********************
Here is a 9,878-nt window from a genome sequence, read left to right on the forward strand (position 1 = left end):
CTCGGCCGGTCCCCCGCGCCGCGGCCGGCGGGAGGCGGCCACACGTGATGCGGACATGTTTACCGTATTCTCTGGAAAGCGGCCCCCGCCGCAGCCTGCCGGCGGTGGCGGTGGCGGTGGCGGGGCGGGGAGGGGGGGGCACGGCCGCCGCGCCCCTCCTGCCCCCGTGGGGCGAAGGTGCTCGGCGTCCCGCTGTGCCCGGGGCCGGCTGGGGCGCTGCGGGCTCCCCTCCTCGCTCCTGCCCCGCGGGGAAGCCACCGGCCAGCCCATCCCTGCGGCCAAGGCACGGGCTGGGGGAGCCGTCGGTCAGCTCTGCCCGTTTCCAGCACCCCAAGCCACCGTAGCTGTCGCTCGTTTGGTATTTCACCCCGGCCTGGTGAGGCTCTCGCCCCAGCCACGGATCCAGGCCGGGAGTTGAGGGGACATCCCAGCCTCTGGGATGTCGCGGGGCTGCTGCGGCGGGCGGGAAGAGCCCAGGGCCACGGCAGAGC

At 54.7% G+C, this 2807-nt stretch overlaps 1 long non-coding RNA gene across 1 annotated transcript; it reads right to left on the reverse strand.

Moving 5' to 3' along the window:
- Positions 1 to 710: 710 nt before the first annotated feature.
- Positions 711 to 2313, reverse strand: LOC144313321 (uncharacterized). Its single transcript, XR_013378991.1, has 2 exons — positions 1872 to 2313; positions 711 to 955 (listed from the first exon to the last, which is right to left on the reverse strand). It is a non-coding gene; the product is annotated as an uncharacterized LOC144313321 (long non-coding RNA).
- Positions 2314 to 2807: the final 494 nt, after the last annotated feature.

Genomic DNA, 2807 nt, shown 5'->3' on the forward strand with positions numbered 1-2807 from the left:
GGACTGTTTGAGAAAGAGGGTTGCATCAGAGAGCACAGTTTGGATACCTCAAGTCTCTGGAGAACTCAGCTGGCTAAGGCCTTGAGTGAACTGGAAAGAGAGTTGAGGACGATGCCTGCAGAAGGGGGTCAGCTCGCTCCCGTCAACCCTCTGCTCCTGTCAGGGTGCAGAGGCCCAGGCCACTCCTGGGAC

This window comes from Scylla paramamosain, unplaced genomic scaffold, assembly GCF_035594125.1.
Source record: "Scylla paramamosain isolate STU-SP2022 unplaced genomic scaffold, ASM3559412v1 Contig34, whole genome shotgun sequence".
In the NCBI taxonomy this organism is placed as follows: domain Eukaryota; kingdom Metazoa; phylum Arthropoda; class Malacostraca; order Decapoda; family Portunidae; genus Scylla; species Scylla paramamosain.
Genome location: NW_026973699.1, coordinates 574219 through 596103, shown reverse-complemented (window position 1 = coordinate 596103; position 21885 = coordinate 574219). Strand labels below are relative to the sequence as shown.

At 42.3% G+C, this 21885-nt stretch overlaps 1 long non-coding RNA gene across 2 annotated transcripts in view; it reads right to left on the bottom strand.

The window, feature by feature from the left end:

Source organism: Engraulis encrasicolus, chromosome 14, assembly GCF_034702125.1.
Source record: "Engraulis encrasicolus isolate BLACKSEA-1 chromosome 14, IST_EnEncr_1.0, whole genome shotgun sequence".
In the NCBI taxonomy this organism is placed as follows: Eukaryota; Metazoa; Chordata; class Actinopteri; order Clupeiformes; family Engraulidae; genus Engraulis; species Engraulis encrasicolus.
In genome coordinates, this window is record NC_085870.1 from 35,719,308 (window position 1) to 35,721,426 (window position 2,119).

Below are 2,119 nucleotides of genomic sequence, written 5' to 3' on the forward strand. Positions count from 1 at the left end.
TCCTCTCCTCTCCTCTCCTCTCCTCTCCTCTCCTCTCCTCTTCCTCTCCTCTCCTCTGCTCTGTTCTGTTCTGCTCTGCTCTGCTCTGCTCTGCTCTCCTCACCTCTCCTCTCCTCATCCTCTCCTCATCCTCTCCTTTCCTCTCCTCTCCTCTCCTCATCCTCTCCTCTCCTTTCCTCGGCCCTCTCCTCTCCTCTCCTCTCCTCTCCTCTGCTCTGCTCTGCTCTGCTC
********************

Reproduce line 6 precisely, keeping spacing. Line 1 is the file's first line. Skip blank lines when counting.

- Positions 711 to 2313, reverse strand: LOC144313321 (uncharacterized). Its single transcript, XR_013378991.1, has 2 exons — positions 1872 to 2313; positions 711 to 955 (listed from the first exon to the last, which is right to left on the reverse strand). It is a non-coding gene; the product is annotated as an uncharacterized LOC144313321 (long non-coding RNA).